An exhaust gas recirculation (EGR) system 64 may be optionally provided to recycle exhaust gas to the engine 14 for mixture with the fresh air. The EGR system 64 may selectively introduce a metered portion of the exhaust gasses into the engine 14. The EGR system 64, for example, may dilute the incoming air charge and lower peak combustion temperatures to reduce the amount of oxides of nitrogen produced during combustion. The amount of exhaust gas to be recirculated may be controlled by controlling an EGR valve 66 and/or in combination with other features, such as the turbocharger. The EGR valve 66 may be a variable flow valve that is electronically controlled. There are many possible configurations for the controllable EGR valve 66 and embodiments of the present invention are not limited to any particular structure for the EGR valve 66.
 The EGR system 64 in one non-limiting aspect of the present invention may include an EGR cooler passage 70, which includes an EGR cooler 72, and an EGR cooler bypass 74. The EGR valve 66 may be provided at the exhaust manifold to meter exhaust gas through one or both of the EGR cooler passage 70 and bypass 74. Of course, the present invention contemplates that the EGR system 64 may include more or less of these features and other features for recycling exhaust gas. Accordingly, the present invention is not intended to be limited to any one EGR system and contemplates the use of other such systems, including more or less of these features, such as an EGR system having only one of the EGR cooler passage or bypass.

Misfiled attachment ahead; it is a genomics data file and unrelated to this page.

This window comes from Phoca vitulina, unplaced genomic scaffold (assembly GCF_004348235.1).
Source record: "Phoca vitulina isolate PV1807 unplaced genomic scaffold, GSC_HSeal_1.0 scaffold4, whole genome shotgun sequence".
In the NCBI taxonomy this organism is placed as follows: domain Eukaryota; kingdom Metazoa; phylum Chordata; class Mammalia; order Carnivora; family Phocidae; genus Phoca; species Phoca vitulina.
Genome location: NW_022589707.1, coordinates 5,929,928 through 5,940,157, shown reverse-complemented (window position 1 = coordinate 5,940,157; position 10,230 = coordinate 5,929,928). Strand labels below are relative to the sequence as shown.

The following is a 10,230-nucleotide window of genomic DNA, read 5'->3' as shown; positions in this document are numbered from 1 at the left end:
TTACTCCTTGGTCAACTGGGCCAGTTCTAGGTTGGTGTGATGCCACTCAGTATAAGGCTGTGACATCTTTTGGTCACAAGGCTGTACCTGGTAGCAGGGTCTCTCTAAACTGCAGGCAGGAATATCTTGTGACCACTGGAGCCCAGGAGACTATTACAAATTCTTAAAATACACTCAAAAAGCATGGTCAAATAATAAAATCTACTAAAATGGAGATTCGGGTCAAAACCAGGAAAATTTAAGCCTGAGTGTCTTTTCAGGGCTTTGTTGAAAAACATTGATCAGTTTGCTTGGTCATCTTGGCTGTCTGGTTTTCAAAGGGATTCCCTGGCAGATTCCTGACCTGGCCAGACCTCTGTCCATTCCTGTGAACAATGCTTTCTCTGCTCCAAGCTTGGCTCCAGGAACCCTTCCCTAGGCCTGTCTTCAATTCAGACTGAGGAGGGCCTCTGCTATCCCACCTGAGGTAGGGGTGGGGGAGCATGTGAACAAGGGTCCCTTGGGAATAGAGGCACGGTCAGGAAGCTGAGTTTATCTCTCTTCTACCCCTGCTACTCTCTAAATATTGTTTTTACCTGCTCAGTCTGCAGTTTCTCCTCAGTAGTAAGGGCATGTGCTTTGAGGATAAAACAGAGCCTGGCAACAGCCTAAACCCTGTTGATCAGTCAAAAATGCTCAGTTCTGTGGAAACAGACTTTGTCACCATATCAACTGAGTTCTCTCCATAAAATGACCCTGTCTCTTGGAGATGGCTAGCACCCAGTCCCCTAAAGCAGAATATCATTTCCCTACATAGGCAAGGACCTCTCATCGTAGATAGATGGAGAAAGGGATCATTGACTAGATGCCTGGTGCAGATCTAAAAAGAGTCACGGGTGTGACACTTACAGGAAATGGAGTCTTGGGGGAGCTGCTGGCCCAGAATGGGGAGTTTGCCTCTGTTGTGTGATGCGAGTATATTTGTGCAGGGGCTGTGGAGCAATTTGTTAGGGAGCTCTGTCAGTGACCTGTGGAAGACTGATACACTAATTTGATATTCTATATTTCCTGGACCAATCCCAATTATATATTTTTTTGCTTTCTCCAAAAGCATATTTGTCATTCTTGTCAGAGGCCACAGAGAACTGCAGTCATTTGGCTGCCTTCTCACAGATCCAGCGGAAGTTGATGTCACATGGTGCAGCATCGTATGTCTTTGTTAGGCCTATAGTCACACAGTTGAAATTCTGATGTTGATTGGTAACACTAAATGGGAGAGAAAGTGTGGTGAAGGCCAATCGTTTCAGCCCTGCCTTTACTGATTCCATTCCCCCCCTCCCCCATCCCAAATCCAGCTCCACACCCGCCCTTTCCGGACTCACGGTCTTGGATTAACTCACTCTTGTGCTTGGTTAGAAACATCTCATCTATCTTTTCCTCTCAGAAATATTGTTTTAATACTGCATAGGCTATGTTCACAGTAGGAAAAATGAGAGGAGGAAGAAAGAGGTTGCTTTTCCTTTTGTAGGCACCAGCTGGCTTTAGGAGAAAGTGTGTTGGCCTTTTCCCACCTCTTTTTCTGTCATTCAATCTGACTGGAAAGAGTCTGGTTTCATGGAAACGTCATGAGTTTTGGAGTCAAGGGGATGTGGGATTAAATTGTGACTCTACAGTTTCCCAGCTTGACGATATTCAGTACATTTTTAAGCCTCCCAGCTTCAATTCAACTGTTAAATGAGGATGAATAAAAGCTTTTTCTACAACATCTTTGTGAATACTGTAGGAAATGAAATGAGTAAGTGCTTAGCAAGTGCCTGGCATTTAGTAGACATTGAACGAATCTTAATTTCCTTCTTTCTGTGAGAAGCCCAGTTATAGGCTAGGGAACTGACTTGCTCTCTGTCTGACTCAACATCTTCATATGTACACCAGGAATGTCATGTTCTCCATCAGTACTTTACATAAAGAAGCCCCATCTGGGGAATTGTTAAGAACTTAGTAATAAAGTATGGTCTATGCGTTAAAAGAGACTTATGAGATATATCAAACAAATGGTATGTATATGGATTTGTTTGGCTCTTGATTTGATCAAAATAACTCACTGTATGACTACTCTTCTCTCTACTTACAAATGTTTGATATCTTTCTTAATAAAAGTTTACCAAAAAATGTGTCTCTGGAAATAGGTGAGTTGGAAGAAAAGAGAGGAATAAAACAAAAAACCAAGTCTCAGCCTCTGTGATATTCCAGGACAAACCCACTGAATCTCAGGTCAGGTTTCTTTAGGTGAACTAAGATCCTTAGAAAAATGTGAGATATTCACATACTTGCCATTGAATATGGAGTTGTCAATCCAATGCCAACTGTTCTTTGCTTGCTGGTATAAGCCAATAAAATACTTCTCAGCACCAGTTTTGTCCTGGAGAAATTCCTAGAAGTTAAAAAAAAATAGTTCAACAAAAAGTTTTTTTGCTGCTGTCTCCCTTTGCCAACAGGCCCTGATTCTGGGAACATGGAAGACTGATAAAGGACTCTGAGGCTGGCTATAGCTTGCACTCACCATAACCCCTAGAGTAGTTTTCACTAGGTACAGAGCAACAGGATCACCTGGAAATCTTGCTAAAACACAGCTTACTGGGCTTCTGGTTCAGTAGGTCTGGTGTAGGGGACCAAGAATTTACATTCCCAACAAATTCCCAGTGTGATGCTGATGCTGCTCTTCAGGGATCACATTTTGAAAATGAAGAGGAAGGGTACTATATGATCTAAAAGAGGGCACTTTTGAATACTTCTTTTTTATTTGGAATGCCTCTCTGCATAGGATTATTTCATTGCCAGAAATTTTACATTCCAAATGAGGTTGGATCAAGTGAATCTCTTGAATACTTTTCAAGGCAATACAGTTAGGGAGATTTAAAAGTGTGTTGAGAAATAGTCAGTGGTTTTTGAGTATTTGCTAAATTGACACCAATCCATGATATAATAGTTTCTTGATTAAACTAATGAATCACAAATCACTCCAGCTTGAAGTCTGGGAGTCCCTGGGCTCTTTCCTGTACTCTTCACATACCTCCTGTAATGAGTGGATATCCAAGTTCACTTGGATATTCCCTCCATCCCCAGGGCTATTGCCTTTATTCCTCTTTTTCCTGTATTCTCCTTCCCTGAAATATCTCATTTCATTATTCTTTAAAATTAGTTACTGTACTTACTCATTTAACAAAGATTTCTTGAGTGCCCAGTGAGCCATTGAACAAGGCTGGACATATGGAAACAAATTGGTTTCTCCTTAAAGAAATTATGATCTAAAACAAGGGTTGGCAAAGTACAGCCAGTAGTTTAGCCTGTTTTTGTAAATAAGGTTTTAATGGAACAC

A cooling system 80 may be included for cycling the engine 14 by cycling coolant there through. The coolant may be sufficient for fluidly conducting away heat generated by the engine 14, such as through a radiator. The radiator may include a number of fins through which the coolant flows to be cooled by air flow through an engine housing and/or generated by a radiator fan directed thereto as one skilled in the art will appreciated. It is contemplated, however, that the present invention may include more or less of these features in the cooling system 80 and the present invention is not intended to be limited to the exemplary cooling system described above.